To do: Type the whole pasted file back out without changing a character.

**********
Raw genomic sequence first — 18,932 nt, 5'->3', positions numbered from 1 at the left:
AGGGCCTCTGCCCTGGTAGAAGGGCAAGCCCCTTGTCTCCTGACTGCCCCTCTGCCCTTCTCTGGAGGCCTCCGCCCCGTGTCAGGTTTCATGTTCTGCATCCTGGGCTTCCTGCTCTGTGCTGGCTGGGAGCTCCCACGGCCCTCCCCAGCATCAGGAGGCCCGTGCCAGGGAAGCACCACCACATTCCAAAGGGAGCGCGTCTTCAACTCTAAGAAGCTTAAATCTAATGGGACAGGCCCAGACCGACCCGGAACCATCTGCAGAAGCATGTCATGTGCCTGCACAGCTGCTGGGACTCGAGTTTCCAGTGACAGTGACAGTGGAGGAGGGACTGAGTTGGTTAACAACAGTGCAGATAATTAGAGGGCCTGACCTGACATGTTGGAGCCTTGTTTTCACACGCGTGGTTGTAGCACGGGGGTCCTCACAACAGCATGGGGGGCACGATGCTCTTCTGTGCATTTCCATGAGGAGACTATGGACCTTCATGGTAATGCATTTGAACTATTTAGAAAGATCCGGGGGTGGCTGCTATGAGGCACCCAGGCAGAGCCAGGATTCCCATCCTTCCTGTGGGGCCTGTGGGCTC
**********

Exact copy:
Raw genomic sequence first — 18,932 nt, 5'->3', positions numbered from 1 at the left:
AGGGCCTCTGCCCTGGTAGAAGGGCAAGCCCCTTGTCTCCTGACTGCCCCTCTGCCCTTCTCTGGAGGCCTCCGCCCCGTGTCAGGTTTCATGTTCTGCATCCTGGGCTTCCTGCTCTGTGCTGGCTGGGAGCTCCCACGGCCCTCCCCAGCATCAGGAGGCCCGTGCCAGGGAAGCACCACCACATTCCAAAGGGAGCGCGTCTTCAACTCTAAGAAGCTTAAATCTAATGGGACAGGCCCAGACCGACCCGGAACCATCTGCAGAAGCATGTCATGTGCCTGCACAGCTGCTGGGACTCGAGTTTCCAGTGACAGTGACAGTGGAGGAGGGACTGAGTTGGTTAACAACAGTGCAGATAATTAGAGGGCCTGACCTGACATGTTGGAGCCTTGTTTTCACACGCGTGGTTGTAGCACGGGGGTCCTCACAACAGCATGGGGGGCACGATGCTCTTCTGTGCATTTCCATGAGGAGACTATGGACCTTCATGGTAATGCATTTGAACTATTTAGAAAGATCCGGGGGTGGCTGCTATGAGGCACCCAGGCAGAGCCAGGATTCCCATCCTTCCTGTGGGGCCTGTGGGCTC